As Rio 2016 gets underway, it’s the perfect time for business professionals and leaders to recognize core attributes that make an Olympian—and how we can emulate them. Professional athletes possess many traits that are relatable to business organizations but two key habits stick out to me as the most accessible: practice and consistency.
Olympians are extremely familiar with these because they impact change. Maybe that’s why Malcolm Gladwell introduced the “10,000 hour rule” in Outliers. He makes the case that becoming successful at anything requires practicing a specific task for 10,000 hours. Practice is hours, sweat equity, dedication, sacrifice, goal-setting, and learning. All these components are essential to growth and continued improvement and performance.
Consistency is key to individual success, and holds value across team performance. In team dynamics, the experience they put forth is the most important deliverable they can present. Consistency across individual representatives on behalf of a larger organization is key in effective communication and making deals. Similar to any track & field team, business leaders understand that individual growth and overall team performance rely on each other and are vital to success.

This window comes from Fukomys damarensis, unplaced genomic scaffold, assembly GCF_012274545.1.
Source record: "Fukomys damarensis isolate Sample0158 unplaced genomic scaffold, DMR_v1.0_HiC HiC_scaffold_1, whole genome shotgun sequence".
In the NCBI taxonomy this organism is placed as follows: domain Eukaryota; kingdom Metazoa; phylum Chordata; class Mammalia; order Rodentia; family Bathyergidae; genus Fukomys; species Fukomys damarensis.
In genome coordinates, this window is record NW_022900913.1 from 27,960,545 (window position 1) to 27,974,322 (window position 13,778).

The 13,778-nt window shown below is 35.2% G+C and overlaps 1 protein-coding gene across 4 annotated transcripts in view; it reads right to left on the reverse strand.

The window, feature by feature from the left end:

Whether it be an office, meeting space, or a track, all over the world we can see success paying off from the combination of these two habits. At this summer’s Olympic Games, I have the pleasure of watching a live example of just that. A high school teammate of mine, Christina Epps, is representing Team USA for triple jump in Track & Field events. I’ve watched her for over a decade focus in on her goals, and use her abilities to build into something bigger and bigger and bigger. It’s been an undulating journey for her but one thing was evident throughout: the dedication to practice and consistency.
Go, team, go!